British nobleman Rufus Excalibur ffolkes (Roger Moore) is at his Scottish castle putting his private army through their paces, and they know he is a hard taskmaster hence his perennial belief that they can always do better. After one manoeuvre doesn't go to his satisfaction, he orders another one straight after, sending his men out into the sea and throwing grenades at them to focus their minds, but soon he will be having to tackle a real crisis. Out in the North Sea a group of men purporting to be journalists are being taken aboard a ship headed for two oil rigs - but what these ne'erdowells have in mind is not sightseeing...
Roger Moore had already made his name in the nineteen-sixties on television as The Saint, and in the nineteen-seventies in film as James Bond, but what's a movie star to do between those blockbusters? He could have made a difficult art film or two, but instead he decided to opt for the easy course of action and appear in the kind of film you'd imagine his Bond would like to put his feet up in front of with a shaken not stirred Martini, and North Sea Hijack was one of those. With a recognition of his advancing years in the grey of his beard, otherwise Moore was playing his invincible man of the moment as ever, with the character leavened by a dose of eccentric humour.
There are two indications that this was made in 1979: the first one being that the then very much in the news terrorist hijackings are implemented as a plot device, and the other is that the government, newly Conservative lest we forget, turns to private enterprise to ensure that they prevail. Mr ffolkes is the chap they contact when they get the word from Kramer (Anthony Perkins) that he and his criminal gang have planted explosive charges on two oil rigs, and will set them off if they don't receive twenty-five million in five currencies before nine o'clock the next night. The Navy, as headed by James Mason's slightly vague admiral, are powerless, so ffolkes is the only chance they have.
This might appear to be the set up for an early Die Hard style action thriller, but as it plays out you'll notice that action is distinctly missing. In fact, for about eighty percent of the film the hero simply sits about, necking Scotch from the bottle and doing embroidery. Ffolkes has a range of quirks to endear him to us, so not only does he love cats (that embroidery is of a moggy), but he can do The Times crossword in under ten minutes, hates smoking and even more than that hates women as well. Much supposed comic mileage is set out by having him turn his nose up at every female he meets, and that includes the Prime Minister (Faith Brook), although he does get a comeuppance of a very mild sort in this area.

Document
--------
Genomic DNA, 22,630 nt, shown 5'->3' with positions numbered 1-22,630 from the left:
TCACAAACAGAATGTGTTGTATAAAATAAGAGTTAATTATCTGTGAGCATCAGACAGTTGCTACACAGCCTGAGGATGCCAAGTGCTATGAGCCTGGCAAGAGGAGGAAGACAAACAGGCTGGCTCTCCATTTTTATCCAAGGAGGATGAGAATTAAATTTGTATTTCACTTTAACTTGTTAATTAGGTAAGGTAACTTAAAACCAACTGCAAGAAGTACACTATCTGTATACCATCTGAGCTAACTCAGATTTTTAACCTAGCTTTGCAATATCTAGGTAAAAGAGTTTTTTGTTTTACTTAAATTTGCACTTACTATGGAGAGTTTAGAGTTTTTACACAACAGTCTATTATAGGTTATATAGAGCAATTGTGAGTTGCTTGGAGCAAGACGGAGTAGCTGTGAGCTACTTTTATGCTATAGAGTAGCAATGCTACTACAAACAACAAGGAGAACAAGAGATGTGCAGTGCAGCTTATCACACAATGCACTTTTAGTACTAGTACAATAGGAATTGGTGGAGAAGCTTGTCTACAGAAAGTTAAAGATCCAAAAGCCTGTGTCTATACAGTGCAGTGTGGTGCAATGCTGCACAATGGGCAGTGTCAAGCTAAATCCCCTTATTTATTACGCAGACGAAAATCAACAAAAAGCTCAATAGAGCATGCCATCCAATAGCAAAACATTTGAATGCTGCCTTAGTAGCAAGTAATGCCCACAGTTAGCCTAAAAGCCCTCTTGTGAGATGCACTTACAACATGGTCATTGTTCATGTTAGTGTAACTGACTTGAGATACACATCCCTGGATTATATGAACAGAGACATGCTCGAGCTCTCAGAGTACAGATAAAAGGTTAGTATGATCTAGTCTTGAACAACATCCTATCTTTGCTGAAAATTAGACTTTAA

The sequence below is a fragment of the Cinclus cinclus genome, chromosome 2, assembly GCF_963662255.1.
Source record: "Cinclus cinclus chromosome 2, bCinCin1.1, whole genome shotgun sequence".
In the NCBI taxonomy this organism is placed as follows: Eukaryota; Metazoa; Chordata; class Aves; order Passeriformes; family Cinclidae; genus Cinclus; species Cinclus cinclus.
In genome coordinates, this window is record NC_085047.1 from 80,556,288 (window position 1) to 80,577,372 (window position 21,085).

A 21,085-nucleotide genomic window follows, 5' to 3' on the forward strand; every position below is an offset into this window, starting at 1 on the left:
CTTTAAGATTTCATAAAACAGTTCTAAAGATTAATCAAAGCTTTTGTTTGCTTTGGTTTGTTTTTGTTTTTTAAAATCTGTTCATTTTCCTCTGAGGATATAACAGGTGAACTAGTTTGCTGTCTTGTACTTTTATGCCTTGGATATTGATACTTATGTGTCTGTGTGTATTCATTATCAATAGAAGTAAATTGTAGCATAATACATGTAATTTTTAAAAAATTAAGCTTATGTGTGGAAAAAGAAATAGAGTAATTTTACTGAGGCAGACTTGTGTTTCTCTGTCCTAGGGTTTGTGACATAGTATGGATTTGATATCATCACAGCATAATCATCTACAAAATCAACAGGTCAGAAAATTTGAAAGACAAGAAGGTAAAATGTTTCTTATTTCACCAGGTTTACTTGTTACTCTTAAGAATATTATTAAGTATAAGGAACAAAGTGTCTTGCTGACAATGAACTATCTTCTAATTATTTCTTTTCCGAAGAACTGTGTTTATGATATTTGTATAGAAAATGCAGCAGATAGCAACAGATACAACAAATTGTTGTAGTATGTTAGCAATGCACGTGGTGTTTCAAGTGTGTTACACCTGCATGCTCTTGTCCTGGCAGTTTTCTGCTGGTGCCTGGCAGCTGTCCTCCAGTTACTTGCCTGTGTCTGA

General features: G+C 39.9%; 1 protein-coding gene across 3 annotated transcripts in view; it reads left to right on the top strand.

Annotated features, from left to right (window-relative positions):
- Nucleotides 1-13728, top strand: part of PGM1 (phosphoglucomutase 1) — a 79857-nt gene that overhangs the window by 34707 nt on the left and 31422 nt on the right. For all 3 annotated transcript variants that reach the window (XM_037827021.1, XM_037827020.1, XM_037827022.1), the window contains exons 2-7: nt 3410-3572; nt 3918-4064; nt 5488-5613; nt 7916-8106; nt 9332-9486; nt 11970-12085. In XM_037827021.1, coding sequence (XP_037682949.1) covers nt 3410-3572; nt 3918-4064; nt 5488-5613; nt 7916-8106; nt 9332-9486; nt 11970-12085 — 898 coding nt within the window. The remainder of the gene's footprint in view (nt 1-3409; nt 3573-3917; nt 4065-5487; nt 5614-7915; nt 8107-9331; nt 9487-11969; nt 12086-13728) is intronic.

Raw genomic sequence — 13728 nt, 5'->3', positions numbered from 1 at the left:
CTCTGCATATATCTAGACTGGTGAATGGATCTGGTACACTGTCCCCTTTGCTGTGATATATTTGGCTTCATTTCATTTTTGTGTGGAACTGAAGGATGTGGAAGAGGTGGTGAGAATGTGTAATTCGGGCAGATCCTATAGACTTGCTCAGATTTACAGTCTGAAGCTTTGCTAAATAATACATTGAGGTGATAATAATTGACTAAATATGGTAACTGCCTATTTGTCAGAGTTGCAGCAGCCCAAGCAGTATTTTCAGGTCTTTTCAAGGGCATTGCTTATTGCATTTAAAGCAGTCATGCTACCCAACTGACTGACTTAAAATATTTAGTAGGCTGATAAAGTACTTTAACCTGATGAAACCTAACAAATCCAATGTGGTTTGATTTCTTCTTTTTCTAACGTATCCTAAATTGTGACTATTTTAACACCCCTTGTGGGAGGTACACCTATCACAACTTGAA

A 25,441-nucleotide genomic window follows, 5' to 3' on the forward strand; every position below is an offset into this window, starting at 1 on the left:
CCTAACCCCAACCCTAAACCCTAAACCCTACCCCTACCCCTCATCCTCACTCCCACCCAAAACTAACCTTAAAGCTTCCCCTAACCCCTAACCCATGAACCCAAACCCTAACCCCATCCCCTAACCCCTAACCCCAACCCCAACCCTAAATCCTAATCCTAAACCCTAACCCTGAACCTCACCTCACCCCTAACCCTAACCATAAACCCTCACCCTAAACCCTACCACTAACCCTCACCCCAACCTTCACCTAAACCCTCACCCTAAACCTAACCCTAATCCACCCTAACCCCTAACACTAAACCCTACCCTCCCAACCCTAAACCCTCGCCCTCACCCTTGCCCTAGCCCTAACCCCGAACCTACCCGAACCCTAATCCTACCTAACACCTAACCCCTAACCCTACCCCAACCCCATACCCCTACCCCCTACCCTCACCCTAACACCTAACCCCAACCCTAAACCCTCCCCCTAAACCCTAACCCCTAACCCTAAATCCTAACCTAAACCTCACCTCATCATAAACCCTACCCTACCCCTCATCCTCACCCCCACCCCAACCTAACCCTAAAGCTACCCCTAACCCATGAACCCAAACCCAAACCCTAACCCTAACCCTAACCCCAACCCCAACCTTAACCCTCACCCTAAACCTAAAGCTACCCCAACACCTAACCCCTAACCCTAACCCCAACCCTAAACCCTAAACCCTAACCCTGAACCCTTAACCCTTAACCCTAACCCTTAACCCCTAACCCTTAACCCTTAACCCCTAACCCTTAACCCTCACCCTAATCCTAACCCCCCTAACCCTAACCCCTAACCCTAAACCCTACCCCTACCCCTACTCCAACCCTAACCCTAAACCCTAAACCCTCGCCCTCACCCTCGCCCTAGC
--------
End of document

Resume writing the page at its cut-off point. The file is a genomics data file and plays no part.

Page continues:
With an actor like Anthony Perkins as your chief bad guy, then you might be hoping for someone just as idiosyncratic as the protagonist, but aside from barking a few orders at his hostages he is disappointingly straight in the role. The location shooting in the North Sea does provide the excitement that is otherwise missing from the rather anaemic plot, but otherwise there's a lot of waiting around for ffolkes and his troops to reach the oil rig here, and that time is not spent on the edge of your seat. Even Moore is used sparingly, as if they thought such a character would be overpowering if he appeared for too long onscreen, but if they had had any sense they would have upped the humour (screenwriter Jack Davies, on whose book this was based, started his career penning comedy) as the derring-do is on the level of a contemporary TV series. Not a bad timewaster, then, but very mild excitements otherwise. Music by Michael J. Lewis.